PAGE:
Impact of Angiotensin Receptor Blockers, Beta Blockers, Calcium Channel Blockers and Thiazide Diuretics on Survival of Ovarian Cancer Patients

Article information

Cancer Res Treat. 2020;52(2):645-654
Publication date (electronic) : 2020 January 16
doi :
1Department of Obstetrics and Gynecology, Samsung Medical Center, Sungkyunkwan University School of Medicine, Seoul, Korea
2Statistics and Data Center, Samsung Medical Center, Seoul, Korea
Correspondence: Chel Hun Choi, MD, PhD Department of Obstetrics and Gynecology, Samsung Medical Center, Sungkyunkwan University School of Medicine, 81 Irwon-ro, Gangnam-gu, Seoul 06351, Korea Tel: 82-2-3410-3545 Fax: 82-2-3410-0630 E-mail:
*Min Ae Cho and Soo Young Jeong contributed equally to this work.
Received 2019 October 21; Accepted 2020 January 6.



We investigated the impact of four types of antihypertensive medications, angiotensin receptor blockers (ARBs), beta blockers (BBs; both selective and non-selective), calcium channel blockers (CCBs), and thiazide diuretics (TDs) on survival outcomes in epithelial ovarian cancer (EOC).

Materials and Methods

A single-institutional retrospective chart review of 878 patients with EOC was performed. Survival was compared according to use of the four antihypertensive medications during primary treatment. Propensity score matching (ratio 1:3) was performed to control possible associated covariates, such as age, International Federation of Gynecology and Obstetrics stage, residual status after primary debulking surgery, and co-morbidity.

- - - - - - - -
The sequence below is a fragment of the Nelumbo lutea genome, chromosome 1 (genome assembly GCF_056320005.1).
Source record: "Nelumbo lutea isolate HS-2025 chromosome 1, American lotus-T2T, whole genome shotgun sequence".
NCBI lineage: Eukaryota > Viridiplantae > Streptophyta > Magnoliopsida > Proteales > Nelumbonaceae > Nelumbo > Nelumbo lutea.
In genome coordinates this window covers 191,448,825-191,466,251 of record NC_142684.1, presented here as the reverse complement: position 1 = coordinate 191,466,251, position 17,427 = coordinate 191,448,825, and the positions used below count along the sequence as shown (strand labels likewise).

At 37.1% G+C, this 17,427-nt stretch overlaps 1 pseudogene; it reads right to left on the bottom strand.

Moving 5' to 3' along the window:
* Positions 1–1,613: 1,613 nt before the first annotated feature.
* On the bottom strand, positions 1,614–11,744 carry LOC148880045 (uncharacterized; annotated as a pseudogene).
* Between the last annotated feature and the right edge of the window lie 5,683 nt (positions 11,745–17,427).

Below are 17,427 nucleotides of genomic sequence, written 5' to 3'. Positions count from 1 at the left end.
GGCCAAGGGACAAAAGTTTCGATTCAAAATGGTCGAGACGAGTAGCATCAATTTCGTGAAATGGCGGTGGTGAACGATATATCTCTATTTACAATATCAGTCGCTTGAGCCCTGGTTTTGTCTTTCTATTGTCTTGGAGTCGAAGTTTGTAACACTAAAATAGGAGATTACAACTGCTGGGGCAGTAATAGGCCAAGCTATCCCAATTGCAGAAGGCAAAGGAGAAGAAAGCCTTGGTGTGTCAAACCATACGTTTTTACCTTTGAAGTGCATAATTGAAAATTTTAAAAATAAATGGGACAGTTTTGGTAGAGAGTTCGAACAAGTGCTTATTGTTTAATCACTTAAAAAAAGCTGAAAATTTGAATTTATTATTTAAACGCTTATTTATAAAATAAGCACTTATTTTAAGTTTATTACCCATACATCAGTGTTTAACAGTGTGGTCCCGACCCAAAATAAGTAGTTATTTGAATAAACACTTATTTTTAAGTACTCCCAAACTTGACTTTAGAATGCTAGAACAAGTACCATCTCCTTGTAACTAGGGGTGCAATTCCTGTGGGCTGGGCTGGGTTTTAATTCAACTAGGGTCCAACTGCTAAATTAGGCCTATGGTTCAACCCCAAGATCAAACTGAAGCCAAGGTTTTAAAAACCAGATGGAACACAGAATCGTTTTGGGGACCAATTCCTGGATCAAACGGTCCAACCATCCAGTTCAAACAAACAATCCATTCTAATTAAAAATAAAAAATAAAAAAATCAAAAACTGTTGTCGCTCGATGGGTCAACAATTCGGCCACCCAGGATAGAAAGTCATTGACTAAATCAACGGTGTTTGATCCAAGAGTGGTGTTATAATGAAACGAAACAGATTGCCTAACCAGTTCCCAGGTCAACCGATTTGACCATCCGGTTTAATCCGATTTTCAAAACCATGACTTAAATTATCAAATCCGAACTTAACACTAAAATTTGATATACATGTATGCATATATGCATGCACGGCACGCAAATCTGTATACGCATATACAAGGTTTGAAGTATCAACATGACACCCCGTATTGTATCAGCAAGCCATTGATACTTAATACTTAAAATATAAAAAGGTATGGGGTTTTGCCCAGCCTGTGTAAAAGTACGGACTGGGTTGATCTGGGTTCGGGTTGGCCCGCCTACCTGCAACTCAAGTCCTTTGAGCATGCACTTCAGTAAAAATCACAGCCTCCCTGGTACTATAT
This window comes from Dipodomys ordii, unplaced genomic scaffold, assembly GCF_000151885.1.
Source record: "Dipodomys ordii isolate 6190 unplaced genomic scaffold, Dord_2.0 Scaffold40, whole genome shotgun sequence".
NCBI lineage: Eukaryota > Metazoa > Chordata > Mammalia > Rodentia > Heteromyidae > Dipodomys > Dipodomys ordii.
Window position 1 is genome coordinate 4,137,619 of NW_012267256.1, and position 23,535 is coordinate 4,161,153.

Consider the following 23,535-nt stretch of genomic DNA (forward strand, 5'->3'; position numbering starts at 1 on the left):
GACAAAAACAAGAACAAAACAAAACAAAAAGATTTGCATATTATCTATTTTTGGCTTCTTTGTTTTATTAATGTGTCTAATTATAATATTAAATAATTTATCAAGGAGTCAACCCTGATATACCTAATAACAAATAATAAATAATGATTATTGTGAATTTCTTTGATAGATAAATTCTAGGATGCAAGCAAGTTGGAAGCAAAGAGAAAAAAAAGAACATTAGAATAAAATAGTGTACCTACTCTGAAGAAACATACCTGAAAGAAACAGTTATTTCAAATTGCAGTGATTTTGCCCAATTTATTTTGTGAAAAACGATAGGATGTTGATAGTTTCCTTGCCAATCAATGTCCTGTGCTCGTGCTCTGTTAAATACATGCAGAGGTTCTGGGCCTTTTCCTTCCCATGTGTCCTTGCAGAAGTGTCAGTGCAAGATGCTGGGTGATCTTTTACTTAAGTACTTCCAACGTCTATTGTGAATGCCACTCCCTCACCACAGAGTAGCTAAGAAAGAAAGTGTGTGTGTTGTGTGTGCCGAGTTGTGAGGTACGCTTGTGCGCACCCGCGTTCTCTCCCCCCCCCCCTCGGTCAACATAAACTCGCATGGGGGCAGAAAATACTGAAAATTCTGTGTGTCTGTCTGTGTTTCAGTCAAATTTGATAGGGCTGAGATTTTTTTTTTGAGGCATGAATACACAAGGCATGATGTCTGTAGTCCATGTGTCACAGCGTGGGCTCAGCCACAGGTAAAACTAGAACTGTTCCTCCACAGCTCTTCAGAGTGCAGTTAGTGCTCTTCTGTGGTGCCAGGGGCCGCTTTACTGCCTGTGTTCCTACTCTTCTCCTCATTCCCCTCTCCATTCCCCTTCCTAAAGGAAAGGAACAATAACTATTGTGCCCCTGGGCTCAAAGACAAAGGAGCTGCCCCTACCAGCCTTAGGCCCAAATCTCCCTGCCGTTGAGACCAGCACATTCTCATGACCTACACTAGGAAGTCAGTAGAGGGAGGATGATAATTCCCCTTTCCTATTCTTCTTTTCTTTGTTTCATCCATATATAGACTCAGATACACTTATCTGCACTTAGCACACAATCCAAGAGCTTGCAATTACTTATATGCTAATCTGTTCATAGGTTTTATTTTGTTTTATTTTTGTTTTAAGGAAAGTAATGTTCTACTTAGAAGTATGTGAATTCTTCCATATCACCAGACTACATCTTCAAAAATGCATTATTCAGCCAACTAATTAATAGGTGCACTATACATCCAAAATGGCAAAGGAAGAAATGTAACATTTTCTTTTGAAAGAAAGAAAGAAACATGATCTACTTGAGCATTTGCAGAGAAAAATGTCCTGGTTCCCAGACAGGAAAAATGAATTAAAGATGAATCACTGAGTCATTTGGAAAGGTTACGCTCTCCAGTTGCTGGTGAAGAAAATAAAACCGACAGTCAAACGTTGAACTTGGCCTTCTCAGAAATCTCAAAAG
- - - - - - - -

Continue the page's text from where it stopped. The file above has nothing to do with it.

Among 878 patients, 56 patients (6.4%) were ARB users, 62 (7.1%) were BB users, 107 (12.2%) were CCBs users and 32 (3.6%) used TDs. Median progression-free survival (PFS) for ARB, BB, and CCB users was 37.8, 27.2, and 23.6 months compared with 33.6 months for non-users. ARB was associated with 35% decreased risk of disease progression (hazard ratio [HR], 0.65; 95% confidence interval [CI], 0.42 to 0.99; p=0.046) in multivariate analysis. After propensity score matching, median PFS for ARB users was 37.8 months and ARB use remained to be associated with lower recurrence rate in univariate (p=0.035) and multivariate analysis (HR, 0.60; 95% CI, 0.39 to 0.93; p=0.022).


In this study, ARBs use during primary treatment is associated with lower recurrence in EOC patients. However, CCBs, BBs, and TDs did not show beneficial impact.


Despite the many advances in its treatment and management, epithelial ovarian cancer (EOC) is still one of the leading causes of death in gynecologic malignancies. Being undoubtedly the most critical among gynecologic cancers, EOC shows a tendency of higher incidence in developed countries. The age-standardized incidence of ovarian cancer in Korea has been rising, reaching as much as 6.3 per 100,000 in 2015 [1]. Even with standardized management of debulking surgery followed by systemic chemotherapy has improved survival rates, 5-year survival rate was reported to be 64% in 2016, with the poorest outcome among gynecologic malignancies [2].

Therefore, more clinical treatment options are necessary to minimize the disease burden of ovarian cancer. While modest advances in chemotherapy have been made in the past decades, systemic options for EOC patients remain somewhat limited. As such, there is great interest in identifying potential combination therapies that may target other aspects of ovarian tumor biology to increase the effectiveness of systemic therapy.